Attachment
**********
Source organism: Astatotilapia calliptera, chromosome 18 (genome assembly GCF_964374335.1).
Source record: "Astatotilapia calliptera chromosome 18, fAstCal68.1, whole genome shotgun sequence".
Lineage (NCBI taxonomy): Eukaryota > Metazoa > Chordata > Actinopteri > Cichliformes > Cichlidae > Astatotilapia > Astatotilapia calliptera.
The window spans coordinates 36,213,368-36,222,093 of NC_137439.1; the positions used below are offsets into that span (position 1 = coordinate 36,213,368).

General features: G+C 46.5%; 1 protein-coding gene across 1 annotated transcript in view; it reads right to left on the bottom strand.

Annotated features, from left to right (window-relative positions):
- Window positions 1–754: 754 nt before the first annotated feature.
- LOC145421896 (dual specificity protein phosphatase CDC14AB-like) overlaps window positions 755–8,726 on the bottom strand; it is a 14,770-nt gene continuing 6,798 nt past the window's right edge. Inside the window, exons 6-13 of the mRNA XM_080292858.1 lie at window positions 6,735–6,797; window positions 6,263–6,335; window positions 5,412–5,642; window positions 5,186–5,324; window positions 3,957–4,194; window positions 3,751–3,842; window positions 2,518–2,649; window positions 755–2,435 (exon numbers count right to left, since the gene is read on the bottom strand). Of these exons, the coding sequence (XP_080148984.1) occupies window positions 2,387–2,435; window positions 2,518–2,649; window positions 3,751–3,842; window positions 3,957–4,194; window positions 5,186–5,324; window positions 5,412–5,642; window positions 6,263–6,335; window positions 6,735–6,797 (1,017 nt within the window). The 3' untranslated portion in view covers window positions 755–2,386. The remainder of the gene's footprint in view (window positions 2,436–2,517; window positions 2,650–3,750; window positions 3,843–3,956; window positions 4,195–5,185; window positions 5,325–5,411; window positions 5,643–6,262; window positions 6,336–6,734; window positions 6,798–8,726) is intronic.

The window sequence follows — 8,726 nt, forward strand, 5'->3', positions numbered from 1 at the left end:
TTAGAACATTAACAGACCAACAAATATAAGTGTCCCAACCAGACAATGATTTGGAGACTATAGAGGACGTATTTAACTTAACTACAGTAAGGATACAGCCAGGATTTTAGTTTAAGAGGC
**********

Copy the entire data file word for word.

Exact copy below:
Source organism: Astatotilapia calliptera, chromosome 18 (genome assembly GCF_964374335.1).
Source record: "Astatotilapia calliptera chromosome 18, fAstCal68.1, whole genome shotgun sequence".
Lineage (NCBI taxonomy): Eukaryota > Metazoa > Chordata > Actinopteri > Cichliformes > Cichlidae > Astatotilapia > Astatotilapia calliptera.
The window spans coordinates 36,213,368-36,222,093 of NC_137439.1; the positions used below are offsets into that span (position 1 = coordinate 36,213,368).

General features: G+C 46.5%; 1 protein-coding gene across 1 annotated transcript in view; it reads right to left on the bottom strand.

Annotated features, from left to right (window-relative positions):
- Window positions 1–754: 754 nt before the first annotated feature.
- LOC145421896 (dual specificity protein phosphatase CDC14AB-like) overlaps window positions 755–8,726 on the bottom strand; it is a 14,770-nt gene continuing 6,798 nt past the window's right edge. Inside the window, exons 6-13 of the mRNA XM_080292858.1 lie at window positions 6,735–6,797; window positions 6,263–6,335; window positions 5,412–5,642; window positions 5,186–5,324; window positions 3,957–4,194; window positions 3,751–3,842; window positions 2,518–2,649; window positions 755–2,435 (exon numbers count right to left, since the gene is read on the bottom strand). Of these exons, the coding sequence (XP_080148984.1) occupies window positions 2,387–2,435; window positions 2,518–2,649; window positions 3,751–3,842; window positions 3,957–4,194; window positions 5,186–5,324; window positions 5,412–5,642; window positions 6,263–6,335; window positions 6,735–6,797 (1,017 nt within the window). The 3' untranslated portion in view covers window positions 755–2,386. The remainder of the gene's footprint in view (window positions 2,436–2,517; window positions 2,650–3,750; window positions 3,843–3,956; window positions 4,195–5,185; window positions 5,325–5,411; window positions 5,643–6,262; window positions 6,336–6,734; window positions 6,798–8,726) is intronic.

The window sequence follows — 8,726 nt, forward strand, 5'->3', positions numbered from 1 at the left end:
TTAGAACATTAACAGACCAACAAATATAAGTGTCCCAACCAGACAATGATTTGGAGACTATAGAGGACGTATTTAACTTAACTACAGTAAGGATACAGCCAGGATTTTAGTTTAAGAGGC